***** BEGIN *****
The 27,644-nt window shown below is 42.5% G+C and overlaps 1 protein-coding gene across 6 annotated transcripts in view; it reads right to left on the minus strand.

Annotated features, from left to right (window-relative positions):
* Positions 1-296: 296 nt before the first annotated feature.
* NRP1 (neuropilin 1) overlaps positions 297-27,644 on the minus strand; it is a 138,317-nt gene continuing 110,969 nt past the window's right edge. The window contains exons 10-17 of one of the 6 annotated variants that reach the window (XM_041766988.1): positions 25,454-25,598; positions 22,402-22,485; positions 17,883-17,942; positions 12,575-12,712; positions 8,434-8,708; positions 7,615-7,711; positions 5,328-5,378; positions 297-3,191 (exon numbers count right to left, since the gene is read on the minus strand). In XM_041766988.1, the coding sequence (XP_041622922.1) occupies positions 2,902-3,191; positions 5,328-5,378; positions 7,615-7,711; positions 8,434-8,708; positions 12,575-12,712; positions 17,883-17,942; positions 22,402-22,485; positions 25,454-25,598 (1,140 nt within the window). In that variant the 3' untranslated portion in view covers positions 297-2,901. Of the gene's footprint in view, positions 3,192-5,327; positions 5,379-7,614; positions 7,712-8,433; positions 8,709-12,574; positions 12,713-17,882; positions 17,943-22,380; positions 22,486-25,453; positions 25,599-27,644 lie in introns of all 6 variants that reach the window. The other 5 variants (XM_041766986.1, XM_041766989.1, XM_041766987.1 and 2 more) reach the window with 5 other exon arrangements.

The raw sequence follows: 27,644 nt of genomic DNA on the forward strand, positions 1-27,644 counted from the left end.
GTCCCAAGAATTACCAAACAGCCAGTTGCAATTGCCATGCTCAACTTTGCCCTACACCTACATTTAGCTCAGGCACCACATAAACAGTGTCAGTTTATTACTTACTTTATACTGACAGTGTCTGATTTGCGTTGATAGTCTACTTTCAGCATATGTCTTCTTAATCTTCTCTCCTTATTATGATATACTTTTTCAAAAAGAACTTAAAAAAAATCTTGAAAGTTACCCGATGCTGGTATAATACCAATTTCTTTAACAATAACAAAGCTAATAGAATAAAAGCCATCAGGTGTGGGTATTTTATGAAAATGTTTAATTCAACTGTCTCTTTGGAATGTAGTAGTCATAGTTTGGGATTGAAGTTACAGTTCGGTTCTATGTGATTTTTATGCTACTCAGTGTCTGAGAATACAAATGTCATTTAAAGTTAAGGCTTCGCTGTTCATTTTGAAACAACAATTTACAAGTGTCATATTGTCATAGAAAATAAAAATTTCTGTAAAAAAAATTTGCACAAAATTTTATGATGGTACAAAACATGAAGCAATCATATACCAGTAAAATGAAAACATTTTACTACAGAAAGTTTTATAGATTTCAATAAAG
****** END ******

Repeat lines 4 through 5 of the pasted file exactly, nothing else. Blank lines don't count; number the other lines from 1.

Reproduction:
* NRP1 (neuropilin 1) overlaps positions 297-27,644 on the minus strand; it is a 138,317-nt gene continuing 110,969 nt past the window's right edge. The window contains exons 10-17 of one of the 6 annotated variants that reach the window (XM_041766988.1): positions 25,454-25,598; positions 22,402-22,485; positions 17,883-17,942; positions 12,575-12,712; positions 8,434-8,708; positions 7,615-7,711; positions 5,328-5,378; positions 297-3,191 (exon numbers count right to left, since the gene is read on the minus strand). In XM_041766988.1, the coding sequence (XP_041622922.1) occupies positions 2,902-3,191; positions 5,328-5,378; positions 7,615-7,711; positions 8,434-8,708; positions 12,575-12,712; positions 17,883-17,942; positions 22,402-22,485; positions 25,454-25,598 (1,140 nt within the window). In that variant the 3' untranslated portion in view covers positions 297-2,901. Of the gene's footprint in view, positions 3,192-5,327; positions 5,379-7,614; positions 7,712-8,433; positions 8,709-12,574; positions 12,713-17,882; positions 17,943-22,380; positions 22,486-25,453; positions 25,599-27,644 lie in introns of all 6 variants that reach the window. The other 5 variants (XM_041766986.1, XM_041766989.1, XM_041766987.1 and 2 more) reach the window with 5 other exon arrangements.

The raw sequence follows: 27,644 nt of genomic DNA on the forward strand, positions 1-27,644 counted from the left end.